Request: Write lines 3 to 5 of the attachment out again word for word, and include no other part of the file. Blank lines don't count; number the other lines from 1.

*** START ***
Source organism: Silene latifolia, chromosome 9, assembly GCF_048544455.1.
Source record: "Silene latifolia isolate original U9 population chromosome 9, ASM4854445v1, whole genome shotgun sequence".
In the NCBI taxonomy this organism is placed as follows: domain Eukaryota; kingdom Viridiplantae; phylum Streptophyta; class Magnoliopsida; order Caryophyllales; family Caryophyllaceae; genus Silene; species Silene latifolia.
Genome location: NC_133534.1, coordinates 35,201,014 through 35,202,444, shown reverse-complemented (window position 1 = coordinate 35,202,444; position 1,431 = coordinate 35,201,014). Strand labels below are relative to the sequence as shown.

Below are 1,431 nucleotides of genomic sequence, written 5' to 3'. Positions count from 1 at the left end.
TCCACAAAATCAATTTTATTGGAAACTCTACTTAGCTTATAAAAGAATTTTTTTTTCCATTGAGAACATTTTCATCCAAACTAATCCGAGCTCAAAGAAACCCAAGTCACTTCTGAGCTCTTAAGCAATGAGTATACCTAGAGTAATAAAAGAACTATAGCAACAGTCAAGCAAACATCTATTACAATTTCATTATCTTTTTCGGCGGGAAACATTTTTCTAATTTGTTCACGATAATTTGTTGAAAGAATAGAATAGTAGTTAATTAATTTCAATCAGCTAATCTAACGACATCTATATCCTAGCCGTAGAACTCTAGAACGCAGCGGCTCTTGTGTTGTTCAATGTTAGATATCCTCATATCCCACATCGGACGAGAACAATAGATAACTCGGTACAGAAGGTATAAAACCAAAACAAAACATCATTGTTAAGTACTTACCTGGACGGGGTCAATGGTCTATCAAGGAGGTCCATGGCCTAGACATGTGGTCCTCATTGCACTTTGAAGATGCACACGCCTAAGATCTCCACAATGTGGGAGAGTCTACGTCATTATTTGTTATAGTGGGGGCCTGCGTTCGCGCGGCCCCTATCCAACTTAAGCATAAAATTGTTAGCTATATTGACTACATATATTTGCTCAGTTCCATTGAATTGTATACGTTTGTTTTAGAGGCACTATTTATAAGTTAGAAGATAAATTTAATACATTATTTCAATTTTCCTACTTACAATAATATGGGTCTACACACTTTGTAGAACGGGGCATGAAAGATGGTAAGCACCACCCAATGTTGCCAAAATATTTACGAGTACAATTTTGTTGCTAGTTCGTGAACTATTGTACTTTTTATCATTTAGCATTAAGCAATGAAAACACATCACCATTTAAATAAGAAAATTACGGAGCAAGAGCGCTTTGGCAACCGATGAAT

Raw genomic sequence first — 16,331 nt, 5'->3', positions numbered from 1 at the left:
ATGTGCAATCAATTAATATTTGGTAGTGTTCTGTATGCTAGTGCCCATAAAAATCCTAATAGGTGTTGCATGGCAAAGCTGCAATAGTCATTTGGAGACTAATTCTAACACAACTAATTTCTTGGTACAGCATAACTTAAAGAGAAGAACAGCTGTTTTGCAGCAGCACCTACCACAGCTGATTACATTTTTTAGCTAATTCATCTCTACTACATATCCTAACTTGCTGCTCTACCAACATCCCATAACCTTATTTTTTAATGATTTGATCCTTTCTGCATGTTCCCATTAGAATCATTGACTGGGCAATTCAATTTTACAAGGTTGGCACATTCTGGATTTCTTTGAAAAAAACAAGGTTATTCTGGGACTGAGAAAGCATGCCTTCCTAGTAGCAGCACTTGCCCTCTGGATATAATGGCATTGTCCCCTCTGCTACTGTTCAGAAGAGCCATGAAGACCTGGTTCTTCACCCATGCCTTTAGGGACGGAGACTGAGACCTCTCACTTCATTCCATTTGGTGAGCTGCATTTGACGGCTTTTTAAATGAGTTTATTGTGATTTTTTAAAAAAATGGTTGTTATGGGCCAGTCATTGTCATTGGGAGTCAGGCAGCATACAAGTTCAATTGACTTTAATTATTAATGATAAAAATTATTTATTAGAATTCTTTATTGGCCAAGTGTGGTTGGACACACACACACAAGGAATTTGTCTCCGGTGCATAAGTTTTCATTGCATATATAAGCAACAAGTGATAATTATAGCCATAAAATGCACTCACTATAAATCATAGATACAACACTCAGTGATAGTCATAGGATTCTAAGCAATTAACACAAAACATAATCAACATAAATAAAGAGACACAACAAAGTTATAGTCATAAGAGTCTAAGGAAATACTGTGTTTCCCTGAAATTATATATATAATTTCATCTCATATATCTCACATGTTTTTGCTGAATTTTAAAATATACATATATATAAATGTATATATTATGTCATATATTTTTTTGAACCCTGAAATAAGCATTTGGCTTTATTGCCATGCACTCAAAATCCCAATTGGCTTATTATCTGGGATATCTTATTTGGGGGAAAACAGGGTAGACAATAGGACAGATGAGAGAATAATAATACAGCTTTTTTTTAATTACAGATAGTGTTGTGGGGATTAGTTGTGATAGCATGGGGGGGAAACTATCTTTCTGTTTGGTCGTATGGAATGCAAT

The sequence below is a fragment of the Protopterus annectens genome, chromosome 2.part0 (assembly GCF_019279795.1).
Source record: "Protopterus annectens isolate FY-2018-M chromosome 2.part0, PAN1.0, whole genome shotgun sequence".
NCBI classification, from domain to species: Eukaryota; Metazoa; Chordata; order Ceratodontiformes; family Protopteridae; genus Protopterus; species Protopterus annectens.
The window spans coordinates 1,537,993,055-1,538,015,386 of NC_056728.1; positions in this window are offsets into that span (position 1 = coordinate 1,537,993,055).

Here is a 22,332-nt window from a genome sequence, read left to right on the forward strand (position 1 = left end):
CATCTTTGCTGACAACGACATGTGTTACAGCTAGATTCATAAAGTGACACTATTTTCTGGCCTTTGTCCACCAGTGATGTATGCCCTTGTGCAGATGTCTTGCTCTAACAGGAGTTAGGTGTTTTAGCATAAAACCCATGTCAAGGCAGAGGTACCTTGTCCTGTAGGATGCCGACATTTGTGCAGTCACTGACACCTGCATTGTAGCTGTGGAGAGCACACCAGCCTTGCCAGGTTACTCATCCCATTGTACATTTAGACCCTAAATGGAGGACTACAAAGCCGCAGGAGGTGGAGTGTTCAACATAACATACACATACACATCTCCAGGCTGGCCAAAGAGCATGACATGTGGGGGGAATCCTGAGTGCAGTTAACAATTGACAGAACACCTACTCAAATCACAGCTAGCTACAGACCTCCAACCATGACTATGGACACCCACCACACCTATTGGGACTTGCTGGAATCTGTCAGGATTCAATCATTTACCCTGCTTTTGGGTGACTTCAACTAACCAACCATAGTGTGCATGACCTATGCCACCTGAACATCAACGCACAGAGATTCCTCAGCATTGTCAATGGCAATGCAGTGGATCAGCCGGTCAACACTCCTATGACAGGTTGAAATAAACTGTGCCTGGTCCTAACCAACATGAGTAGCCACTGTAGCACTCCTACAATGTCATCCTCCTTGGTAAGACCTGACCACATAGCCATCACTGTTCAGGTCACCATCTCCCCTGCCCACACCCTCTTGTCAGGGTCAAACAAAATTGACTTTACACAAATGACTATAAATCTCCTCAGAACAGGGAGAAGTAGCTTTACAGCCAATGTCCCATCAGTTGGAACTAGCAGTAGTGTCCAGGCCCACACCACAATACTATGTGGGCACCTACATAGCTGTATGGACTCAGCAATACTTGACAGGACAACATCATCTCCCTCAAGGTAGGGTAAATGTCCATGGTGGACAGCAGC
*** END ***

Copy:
In the NCBI taxonomy this organism is placed as follows: domain Eukaryota; kingdom Viridiplantae; phylum Streptophyta; class Magnoliopsida; order Caryophyllales; family Caryophyllaceae; genus Silene; species Silene latifolia.
Genome location: NC_133534.1, coordinates 35,201,014 through 35,202,444, shown reverse-complemented (window position 1 = coordinate 35,202,444; position 1,431 = coordinate 35,201,014). Strand labels below are relative to the sequence as shown.

Below are 1,431 nucleotides of genomic sequence, written 5' to 3'. Positions count from 1 at the left end.